It’s much the same on page 21, where Crimson reveals her real identity to Johnny. Of course, the jewels are saved, and everyone’s so impressed with Crimson that they wonder aloud if she could be Mockingbird.
Of course, readers are told to come back next issue to see if that might be true!
A mess of a cover for “Secret Six” #4 (Nov. 1968). Art by Jack Sparling.
The covers on “Secret Six” #3 and #4 are my least favorite things about those issues. Neither is strong but #4 in particular is a weird mess of an image muddled by an orange and brown mess of color and a too-small logo. I like big, bold logos that you can see from across the room.
The plot this time is a standard Cold War scenario given a touch of currency by being set in China instead of the Soviet Union. China was a closed society at the time as it underwent from 1966-1976 the Cultural Revolution, which was meant to correct the deficiencies of the Great Leap Forward five years earlier. Millions died in both events, though exact numbers are hard to pin down. I think pop culture would have dealt very differently with China in the 1960s had events been better known and understood in the West. Anyway, this story starts with disgraced General Pao waiting in his cell for execution, when King Savage enters and puts a real scare in him on the splash page.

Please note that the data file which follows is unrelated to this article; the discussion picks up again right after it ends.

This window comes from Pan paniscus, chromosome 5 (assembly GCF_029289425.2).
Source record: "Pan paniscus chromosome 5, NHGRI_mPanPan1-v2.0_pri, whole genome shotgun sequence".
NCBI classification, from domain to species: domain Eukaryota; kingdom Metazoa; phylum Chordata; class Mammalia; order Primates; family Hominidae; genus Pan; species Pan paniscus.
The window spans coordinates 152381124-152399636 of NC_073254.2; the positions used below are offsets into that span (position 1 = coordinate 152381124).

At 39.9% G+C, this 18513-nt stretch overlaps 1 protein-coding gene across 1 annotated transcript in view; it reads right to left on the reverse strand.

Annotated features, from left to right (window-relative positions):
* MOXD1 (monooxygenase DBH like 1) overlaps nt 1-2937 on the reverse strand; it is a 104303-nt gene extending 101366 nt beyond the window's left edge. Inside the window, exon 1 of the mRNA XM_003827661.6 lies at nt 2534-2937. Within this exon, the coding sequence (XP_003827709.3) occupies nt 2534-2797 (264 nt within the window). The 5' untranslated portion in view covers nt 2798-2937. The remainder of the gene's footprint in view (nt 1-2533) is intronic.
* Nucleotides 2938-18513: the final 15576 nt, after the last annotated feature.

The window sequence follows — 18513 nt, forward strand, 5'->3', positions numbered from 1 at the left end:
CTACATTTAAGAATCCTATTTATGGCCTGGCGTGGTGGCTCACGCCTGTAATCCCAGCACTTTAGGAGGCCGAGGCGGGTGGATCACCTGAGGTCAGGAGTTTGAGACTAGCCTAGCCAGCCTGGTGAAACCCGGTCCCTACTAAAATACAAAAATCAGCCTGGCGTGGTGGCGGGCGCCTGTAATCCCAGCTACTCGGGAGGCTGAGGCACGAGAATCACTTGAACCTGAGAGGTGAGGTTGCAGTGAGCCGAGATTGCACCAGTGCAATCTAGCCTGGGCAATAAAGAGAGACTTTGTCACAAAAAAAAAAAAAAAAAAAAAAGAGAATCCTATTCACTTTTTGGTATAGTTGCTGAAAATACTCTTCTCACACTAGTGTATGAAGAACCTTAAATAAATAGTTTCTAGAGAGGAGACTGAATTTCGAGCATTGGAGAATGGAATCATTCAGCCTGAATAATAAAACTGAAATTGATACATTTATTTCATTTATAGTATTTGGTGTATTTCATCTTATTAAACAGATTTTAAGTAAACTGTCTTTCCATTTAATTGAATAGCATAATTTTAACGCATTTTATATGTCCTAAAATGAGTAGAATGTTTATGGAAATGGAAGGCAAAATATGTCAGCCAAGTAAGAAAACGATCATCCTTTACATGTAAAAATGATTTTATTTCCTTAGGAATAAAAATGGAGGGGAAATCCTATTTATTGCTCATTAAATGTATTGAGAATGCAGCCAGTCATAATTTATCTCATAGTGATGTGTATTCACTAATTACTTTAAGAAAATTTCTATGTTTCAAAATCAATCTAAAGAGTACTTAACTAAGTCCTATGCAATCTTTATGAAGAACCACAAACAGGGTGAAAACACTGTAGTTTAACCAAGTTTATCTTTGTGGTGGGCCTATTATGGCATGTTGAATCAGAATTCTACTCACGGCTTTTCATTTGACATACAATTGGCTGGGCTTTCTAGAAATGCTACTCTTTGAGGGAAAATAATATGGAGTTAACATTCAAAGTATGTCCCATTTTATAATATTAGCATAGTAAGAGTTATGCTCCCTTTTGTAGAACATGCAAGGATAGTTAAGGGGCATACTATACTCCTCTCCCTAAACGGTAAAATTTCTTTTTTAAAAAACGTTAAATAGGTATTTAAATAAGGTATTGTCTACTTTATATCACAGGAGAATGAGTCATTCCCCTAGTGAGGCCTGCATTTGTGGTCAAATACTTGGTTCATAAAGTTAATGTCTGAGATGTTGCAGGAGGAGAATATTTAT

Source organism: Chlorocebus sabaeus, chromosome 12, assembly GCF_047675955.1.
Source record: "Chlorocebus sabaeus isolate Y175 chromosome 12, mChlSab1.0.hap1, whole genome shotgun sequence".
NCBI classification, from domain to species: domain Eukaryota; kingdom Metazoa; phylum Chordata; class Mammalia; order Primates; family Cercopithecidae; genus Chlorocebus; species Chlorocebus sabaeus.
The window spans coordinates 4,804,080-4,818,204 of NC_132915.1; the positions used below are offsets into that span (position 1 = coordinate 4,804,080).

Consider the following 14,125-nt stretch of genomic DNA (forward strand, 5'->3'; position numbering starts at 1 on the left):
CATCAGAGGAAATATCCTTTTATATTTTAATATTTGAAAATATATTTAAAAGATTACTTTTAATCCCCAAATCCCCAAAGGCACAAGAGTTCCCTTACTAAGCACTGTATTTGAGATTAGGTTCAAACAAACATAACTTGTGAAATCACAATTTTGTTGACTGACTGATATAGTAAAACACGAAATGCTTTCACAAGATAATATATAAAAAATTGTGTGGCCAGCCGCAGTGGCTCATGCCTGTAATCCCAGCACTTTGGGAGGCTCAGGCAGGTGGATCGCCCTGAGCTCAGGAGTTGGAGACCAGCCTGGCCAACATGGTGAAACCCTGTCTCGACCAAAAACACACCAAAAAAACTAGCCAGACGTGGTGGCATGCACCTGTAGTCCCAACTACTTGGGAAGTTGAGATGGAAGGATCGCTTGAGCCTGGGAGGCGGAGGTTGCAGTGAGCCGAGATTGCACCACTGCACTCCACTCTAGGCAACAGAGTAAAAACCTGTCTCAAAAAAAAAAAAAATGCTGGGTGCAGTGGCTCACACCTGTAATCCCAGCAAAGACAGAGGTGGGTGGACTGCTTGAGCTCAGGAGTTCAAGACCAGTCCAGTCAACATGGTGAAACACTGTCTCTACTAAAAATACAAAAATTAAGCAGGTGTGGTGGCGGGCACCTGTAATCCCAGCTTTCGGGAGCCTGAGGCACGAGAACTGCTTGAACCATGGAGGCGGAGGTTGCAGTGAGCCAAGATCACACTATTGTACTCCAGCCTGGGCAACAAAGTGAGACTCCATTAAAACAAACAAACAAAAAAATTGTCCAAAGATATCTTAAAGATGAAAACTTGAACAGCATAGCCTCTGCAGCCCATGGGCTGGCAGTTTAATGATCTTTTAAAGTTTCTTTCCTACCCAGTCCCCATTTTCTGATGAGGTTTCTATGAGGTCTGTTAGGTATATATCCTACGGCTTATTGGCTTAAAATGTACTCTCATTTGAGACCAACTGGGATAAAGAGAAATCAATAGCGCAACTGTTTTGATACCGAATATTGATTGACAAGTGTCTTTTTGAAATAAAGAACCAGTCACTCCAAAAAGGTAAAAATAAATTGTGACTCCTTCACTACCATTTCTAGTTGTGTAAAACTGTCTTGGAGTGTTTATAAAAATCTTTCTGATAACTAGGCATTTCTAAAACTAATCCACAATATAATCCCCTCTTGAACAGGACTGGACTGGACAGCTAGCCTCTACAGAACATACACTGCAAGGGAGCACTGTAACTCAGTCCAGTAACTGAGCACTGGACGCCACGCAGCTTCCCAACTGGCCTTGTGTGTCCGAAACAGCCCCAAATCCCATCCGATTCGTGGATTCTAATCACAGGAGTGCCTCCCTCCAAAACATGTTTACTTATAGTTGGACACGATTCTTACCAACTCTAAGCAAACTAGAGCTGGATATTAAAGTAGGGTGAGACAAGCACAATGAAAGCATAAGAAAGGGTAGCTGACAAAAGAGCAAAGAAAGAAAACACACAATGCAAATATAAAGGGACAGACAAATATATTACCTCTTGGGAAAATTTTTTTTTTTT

Jack Sparling again shows he’s a good match for the material, giving the series’ unusual need for exposition a nice touch on pages two and three by really putting a sense of personality and even fun into the poses for each character. I especially like Mike Tempest showing off his muscles and Crimson Dawn doing much the same.
King Savage gets the backstory treatment this issue, starting off with his reckless youth racing dragsters and segueing into flying fighters in the Korean War. He’s shot down, captured and forced to talk by none other than General Pao, before Mockingbird arranges his escape and heroic return. Sparling pulls out the EC card for this sequence, delivering a really scratchy and moody sequence that fits the sequence well. The coloring, which is uncredited in the comic, also delivers some great mood with strange mixes of secondary color.
Speaking of color, things go off the rails a bit as the team arrives in China to extract Pao and bring him back to the West, as Lili DeNeuve makes up the team to pass for locals. That means unfortunate exaggeration of the epicanthral fold and a skin tone that bears no resemblance to that of any human. Neither would pass muster today. The coloring at least could be argued as limited by the technology of the day. There was no easy way to convey skin tones that weren’t white or black. The physical exaggerations in the art are really just awful, though thankfully not as bad as it could have been. Or even as bad as it is for some of the other characters in this issue, starting with General Pao. I doubt DC could reprint this today without some alteration, adjustment or apology.